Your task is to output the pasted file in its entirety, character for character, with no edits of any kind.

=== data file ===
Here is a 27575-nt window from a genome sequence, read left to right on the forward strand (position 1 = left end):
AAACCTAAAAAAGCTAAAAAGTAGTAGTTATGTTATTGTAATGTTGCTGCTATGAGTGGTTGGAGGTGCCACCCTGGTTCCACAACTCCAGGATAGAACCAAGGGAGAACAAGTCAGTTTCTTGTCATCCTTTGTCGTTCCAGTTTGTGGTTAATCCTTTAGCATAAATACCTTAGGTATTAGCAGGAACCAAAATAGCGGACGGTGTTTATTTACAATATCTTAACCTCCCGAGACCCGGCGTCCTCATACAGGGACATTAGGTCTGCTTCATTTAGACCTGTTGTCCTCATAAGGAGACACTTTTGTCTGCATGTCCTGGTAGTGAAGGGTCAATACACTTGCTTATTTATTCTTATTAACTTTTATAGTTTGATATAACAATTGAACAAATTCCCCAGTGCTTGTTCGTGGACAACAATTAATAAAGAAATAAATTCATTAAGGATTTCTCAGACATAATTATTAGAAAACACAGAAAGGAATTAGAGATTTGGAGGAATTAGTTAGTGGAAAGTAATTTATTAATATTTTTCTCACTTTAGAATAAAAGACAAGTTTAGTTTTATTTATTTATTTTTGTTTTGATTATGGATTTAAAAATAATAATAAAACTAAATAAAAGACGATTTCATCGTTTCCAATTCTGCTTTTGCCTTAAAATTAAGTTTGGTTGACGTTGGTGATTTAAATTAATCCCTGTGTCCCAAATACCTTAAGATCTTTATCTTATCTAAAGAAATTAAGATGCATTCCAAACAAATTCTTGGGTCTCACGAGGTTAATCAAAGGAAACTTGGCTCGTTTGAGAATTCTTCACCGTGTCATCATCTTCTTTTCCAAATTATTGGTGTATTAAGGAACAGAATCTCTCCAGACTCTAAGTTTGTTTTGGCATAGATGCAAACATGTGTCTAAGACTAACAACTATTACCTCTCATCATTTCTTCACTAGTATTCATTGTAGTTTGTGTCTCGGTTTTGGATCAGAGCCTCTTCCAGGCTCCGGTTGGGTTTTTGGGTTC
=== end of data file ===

Here is a 27575-nt window from a genome sequence, read left to right on the forward strand (position 1 = left end):
AAACCTAAAAAAGCTAAAAAGTAGTAGTTATGTTATTGTAATGTTGCTGCTATGAGTGGTTGGAGGTGCCACCCTGGTTCCACAACTCCAGGATAGAACCAAGGGAGAACAAGTCAGTTTCTTGTCATCCTTTGTCGTTCCAGTTTGTGGTTAATCCTTTAGCATAAATACCTTAGGTATTAGCAGGAACCAAAATAGCGGACGGTGTTTATTTACAATATCTTAACCTCCCGAGACCCGGCGTCCTCATACAGGGACATTAGGTCTGCTTCATTTAGACCTGTTGTCCTCATAAGGAGACACTTTTGTCTGCATGTCCTGGTAGTGAAGGGTCAATACACTTGCTTATTTATTCTTATTAACTTTTATAGTTTGATATAACAATTGAACAAATTCCCCAGTGCTTGTTCGTGGACAACAATTAATAAAGAAATAAATTCATTAAGGATTTCTCAGACATAATTATTAGAAAACACAGAAAGGAATTAGAGATTTGGAGGAATTAGTTAGTGGAAAGTAATTTATTAATATTTTTCTCACTTTAGAATAAAAGACAAGTTTAGTTTTATTTATTTATTTTTGTTTTGATTATGGATTTAAAAATAATAATAAAACTAAATAAAAGACGATTTCATCGTTTCCAATTCTGCTTTTGCCTTAAAATTAAGTTTGGTTGACGTTGGTGATTTAAATTAATCCCTGTGTCCCAAATACCTTAAGATCTTTATCTTATCTAAAGAAATTAAGATGCATTCCAAACAAATTCTTGGGTCTCACGAGGTTAATCAAAGGAAACTTGGCTCGTTTGAGAATTCTTCACCGTGTCATCATCTTCTTTTCCAAATTATTGGTGTATTAAGGAACAGAATCTCTCCAGACTCTAAGTTTGTTTTGGCATAGATGCAAACATGTGTCTAAGACTAACAACTATTACCTCTCATCATTTCTTCACTAGTATTCATTGTAGTTTGTGTCTCGGTTTTGGATCAGAGCCTCTTCCAGGCTCCGGTTGGGTTTTTGGGTTC